George Mason University and Northern Virginia Community College joined Virginia Gov. Terry McAuliffe on Tuesday to announce a groundbreaking partnership that will assist students as they transfer from a two-year program and earn a four-year undergraduate degree.
ADVANCE: A NOVA Mason Partnership will increase graduation rates and smooth the path to a degree while saving students time and money. It will work in collaboration with Northern Virginia employers to adapt and create high-demand programs to fill the region’s critical workforce needs.
“I’m proud to be part of this announcement of a new, stronger partnership between our largest public university and largest two-year college,” McAuliffe said. “My administration has always focused on three broad goals: ensuring equality for all Virginians, enhancing our quality of life and building a new Virginia economy. There is no better way to achieve these goals than ensuring our citizens have access to a high-quality education, which we all know leads to better jobs, greater fulfillment and more enriched lives.”
ADVANCE creates for students a single point of admission and financial aid, a dedicated advisor from admission to NOVA through graduation from George Mason, realignment of curricula to ensure students do not lose credits when they transfer, and financial incentives for the neediest students.
Estimates show students who earn a four-year Mason degree two years after transferring from NOVA can save a full year of tuition.
“We see this as a critical solution at a time when many students across the nation who want a degree are not able to achieve that goal,” Mason President Ángel Cabrera said. “We are committed to helping these students and see the ADVANCE program as a real difference-maker.”
The partnership is expected to welcome its first students into NOVA in the fall of 2018. The plan is to add five academic programs to the partnership every year, starting with those in Mason’s Volgenau School of Engineering, the School of Business, the College of Science and the College of Humanities and Social Sciences.
“This is about making the right investment for the future,” NOVA President Scott Ralls said. “Our power to grow together to support the region is fundamental to the growth of Northern Virginia economy. It also is an essential component of our mission of inclusive excellence, which ensures that all students who want a degree can earn one.”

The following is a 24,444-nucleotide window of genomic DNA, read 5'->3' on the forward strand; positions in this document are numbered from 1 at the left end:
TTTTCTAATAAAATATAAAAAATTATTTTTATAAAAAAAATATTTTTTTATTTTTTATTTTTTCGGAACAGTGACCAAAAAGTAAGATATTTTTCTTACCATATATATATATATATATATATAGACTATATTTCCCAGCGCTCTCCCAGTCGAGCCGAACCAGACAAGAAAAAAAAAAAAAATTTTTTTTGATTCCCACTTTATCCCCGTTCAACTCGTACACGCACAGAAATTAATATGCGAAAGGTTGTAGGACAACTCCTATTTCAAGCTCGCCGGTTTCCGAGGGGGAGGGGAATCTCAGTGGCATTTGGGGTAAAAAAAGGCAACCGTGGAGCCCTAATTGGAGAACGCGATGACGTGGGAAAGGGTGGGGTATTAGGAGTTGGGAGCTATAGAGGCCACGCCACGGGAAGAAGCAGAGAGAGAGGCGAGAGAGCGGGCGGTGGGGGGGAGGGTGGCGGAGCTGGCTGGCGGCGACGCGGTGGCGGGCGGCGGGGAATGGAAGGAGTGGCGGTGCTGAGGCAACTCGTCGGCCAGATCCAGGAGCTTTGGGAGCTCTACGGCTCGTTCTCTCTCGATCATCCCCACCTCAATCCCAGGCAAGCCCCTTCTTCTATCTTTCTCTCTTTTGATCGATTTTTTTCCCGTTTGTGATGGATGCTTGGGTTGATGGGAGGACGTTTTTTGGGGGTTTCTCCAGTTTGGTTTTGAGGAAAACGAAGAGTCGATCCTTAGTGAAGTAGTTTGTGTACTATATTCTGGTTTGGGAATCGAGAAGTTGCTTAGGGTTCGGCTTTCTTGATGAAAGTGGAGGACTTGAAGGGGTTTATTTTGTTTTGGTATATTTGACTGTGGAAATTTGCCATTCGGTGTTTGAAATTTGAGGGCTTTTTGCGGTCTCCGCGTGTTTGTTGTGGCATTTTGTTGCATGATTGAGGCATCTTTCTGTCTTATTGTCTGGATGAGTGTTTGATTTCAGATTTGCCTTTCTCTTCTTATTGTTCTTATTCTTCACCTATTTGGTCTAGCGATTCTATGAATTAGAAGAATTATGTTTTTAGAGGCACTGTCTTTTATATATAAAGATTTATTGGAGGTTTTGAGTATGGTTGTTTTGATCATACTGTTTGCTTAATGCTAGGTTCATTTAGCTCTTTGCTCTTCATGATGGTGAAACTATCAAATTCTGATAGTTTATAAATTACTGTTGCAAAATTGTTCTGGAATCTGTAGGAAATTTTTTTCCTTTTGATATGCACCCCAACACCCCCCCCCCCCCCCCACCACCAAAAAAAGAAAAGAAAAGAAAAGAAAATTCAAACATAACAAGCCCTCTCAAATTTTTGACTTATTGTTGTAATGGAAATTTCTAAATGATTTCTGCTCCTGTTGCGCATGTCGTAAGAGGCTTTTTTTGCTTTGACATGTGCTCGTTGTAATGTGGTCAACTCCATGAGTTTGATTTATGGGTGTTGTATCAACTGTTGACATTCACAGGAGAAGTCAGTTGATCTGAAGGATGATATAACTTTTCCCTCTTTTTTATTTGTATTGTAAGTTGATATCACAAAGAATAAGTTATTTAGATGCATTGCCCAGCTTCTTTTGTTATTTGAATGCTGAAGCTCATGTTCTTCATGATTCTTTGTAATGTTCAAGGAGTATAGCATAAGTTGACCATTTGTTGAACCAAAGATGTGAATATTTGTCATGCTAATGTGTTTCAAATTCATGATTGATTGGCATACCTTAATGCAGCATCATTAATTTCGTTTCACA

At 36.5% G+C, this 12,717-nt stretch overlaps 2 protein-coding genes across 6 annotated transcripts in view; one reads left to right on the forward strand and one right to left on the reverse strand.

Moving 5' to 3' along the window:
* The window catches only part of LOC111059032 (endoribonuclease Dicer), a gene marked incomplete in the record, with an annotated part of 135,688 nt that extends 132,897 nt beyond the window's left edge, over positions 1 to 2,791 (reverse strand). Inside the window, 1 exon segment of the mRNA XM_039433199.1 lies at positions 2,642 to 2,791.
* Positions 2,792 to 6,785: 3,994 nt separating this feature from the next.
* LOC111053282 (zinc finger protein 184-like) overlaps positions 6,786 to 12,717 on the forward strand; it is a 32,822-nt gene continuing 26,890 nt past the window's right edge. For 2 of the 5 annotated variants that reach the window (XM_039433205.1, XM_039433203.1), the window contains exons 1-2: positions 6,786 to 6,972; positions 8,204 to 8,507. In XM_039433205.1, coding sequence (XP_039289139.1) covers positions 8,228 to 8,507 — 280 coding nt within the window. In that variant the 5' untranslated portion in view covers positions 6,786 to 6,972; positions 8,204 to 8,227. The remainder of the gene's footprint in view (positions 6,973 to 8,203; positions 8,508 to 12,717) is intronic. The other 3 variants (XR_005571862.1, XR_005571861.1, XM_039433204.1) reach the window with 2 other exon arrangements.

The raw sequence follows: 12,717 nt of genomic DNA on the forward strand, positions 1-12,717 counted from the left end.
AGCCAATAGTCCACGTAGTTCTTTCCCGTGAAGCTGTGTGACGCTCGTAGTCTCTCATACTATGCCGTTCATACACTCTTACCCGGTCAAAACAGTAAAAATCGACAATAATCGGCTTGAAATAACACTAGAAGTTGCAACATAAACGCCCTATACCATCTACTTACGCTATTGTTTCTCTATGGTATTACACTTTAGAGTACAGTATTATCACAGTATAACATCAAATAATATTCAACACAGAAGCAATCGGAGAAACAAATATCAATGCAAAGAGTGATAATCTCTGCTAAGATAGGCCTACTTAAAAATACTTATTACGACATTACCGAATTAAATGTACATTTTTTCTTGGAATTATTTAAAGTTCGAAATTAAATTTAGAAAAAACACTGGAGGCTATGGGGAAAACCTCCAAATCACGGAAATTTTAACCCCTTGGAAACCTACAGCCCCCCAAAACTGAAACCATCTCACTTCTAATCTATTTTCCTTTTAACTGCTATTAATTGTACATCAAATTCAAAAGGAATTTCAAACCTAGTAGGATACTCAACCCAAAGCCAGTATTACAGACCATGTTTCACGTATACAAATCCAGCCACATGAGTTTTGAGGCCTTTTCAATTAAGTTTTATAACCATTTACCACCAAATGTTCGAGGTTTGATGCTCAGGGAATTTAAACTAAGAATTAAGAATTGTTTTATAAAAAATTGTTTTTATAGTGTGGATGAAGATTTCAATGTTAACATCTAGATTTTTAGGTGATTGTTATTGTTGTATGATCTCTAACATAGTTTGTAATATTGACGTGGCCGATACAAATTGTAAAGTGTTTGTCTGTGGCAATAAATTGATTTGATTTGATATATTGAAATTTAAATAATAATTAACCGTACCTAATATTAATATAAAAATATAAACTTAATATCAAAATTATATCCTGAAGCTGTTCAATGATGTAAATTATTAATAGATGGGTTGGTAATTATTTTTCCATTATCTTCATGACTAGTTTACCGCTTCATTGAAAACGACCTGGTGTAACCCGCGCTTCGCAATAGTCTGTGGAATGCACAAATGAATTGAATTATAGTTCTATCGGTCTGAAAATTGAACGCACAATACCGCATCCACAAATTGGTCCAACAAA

Although 80 percent of students attending community colleges say they want to earn a four-year degree, only 14 percent achieve that goal after six years, according to the National Student Clearinghouse Research Center. Students who graduate from NOVA with an associate’s degree perform better than average, at 20 percent.
Those are striking numbers at a time when, according to the U.S. Census Bureau, a graduate of a four-year college can expect to earn 33 percent more over their lifetime than a graduate of a two-year college.
“We’re designing a new kind of program that will be a single institutional experience,” said Michelle Marks, Mason’s vice president for academic innovation and new ventures. “It could be a commonwealth model, and a national model.”
At Tuesday’s ADVANCE partnership announcement, Gov. McAuliffe and the two college presidents shared the podium with Virginia Secretary of Education Dietra Trent, State Council of Higher Education for Virginia Director Peter Blake, Amazon Web Services Senior Manager Steve Block, Mason Rector Tom Davis, Northrop Grumman CEO and President Wes Bush, Vencore President and CEO Mac Curtis, NOVA Board Chair Todd Rowley, Mason student Grace Billingsley, and Michelle Marks, Mason vice president for Academic Innovation and New Ventures.
Bush said the “practical challenge we face every single day” in Northern Virginia is developing a highly skilled workforce that meets employers’ changing needs and drives a diversifying economy.
“For us to have the economic security that we need, we need the workforce of the future,” Bush said. “That’s why these types of partnerships are absolutely critical. They bring together the opportunities for students to pursue their dreams, to pursue their ability, to join the workforce and become productive members of our society and to continue to move our nation ahead.”
Curtis concurred that the new partnership will be beneficial for students and employers alike.
“The key to George Mason’s success and value to this region is that you do not just provide a degree to your students, you provide practical education that’s immediately applicable,” Curtis said. “George Mason students come out job ready.”